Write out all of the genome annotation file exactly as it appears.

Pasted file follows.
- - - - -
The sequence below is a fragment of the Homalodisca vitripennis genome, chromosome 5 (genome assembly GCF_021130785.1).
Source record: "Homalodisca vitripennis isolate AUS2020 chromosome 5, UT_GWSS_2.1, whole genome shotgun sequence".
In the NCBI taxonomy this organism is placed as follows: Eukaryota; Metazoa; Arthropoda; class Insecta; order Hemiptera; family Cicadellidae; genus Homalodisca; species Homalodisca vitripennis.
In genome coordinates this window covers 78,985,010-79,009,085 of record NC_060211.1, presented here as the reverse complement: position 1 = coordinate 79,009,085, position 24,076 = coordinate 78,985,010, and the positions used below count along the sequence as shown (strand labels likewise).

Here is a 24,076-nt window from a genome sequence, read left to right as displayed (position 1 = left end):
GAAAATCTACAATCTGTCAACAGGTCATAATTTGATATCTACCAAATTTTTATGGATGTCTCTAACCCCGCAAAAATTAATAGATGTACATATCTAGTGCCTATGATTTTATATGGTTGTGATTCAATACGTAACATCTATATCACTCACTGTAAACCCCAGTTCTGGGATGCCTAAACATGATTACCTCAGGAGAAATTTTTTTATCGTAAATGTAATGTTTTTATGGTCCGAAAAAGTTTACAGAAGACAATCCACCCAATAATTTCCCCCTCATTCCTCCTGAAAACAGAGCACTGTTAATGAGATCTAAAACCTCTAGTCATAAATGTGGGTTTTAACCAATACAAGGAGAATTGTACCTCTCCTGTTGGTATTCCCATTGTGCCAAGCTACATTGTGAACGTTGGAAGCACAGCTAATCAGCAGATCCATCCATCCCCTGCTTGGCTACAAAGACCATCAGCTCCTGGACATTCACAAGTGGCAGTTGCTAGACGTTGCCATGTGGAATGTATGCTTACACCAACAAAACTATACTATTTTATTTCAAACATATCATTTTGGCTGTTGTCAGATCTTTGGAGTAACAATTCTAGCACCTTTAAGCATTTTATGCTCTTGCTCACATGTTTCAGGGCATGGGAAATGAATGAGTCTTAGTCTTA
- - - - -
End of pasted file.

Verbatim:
The sequence below is a fragment of the Homalodisca vitripennis genome, chromosome 5 (genome assembly GCF_021130785.1).
Source record: "Homalodisca vitripennis isolate AUS2020 chromosome 5, UT_GWSS_2.1, whole genome shotgun sequence".
In the NCBI taxonomy this organism is placed as follows: Eukaryota; Metazoa; Arthropoda; class Insecta; order Hemiptera; family Cicadellidae; genus Homalodisca; species Homalodisca vitripennis.
In genome coordinates this window covers 78,985,010-79,009,085 of record NC_060211.1, presented here as the reverse complement: position 1 = coordinate 79,009,085, position 24,076 = coordinate 78,985,010, and the positions used below count along the sequence as shown (strand labels likewise).

Here is a 24,076-nt window from a genome sequence, read left to right as displayed (position 1 = left end):
GAAAATCTACAATCTGTCAACAGGTCATAATTTGATATCTACCAAATTTTTATGGATGTCTCTAACCCCGCAAAAATTAATAGATGTACATATCTAGTGCCTATGATTTTATATGGTTGTGATTCAATACGTAACATCTATATCACTCACTGTAAACCCCAGTTCTGGGATGCCTAAACATGATTACCTCAGGAGAAATTTTTTTATCGTAAATGTAATGTTTTTATGGTCCGAAAAAGTTTACAGAAGACAATCCACCCAATAATTTCCCCCTCATTCCTCCTGAAAACAGAGCACTGTTAATGAGATCTAAAACCTCTAGTCATAAATGTGGGTTTTAACCAATACAAGGAGAATTGTACCTCTCCTGTTGGTATTCCCATTGTGCCAAGCTACATTGTGAACGTTGGAAGCACAGCTAATCAGCAGATCCATCCATCCCCTGCTTGGCTACAAAGACCATCAGCTCCTGGACATTCACAAGTGGCAGTTGCTAGACGTTGCCATGTGGAATGTATGCTTACACCAACAAAACTATACTATTTTATTTCAAACATATCATTTTGGCTGTTGTCAGATCTTTGGAGTAACAATTCTAGCACCTTTAAGCATTTTATGCTCTTGCTCACATGTTTCAGGGCATGGGAAATGAATGAGTCTTAGTCTTA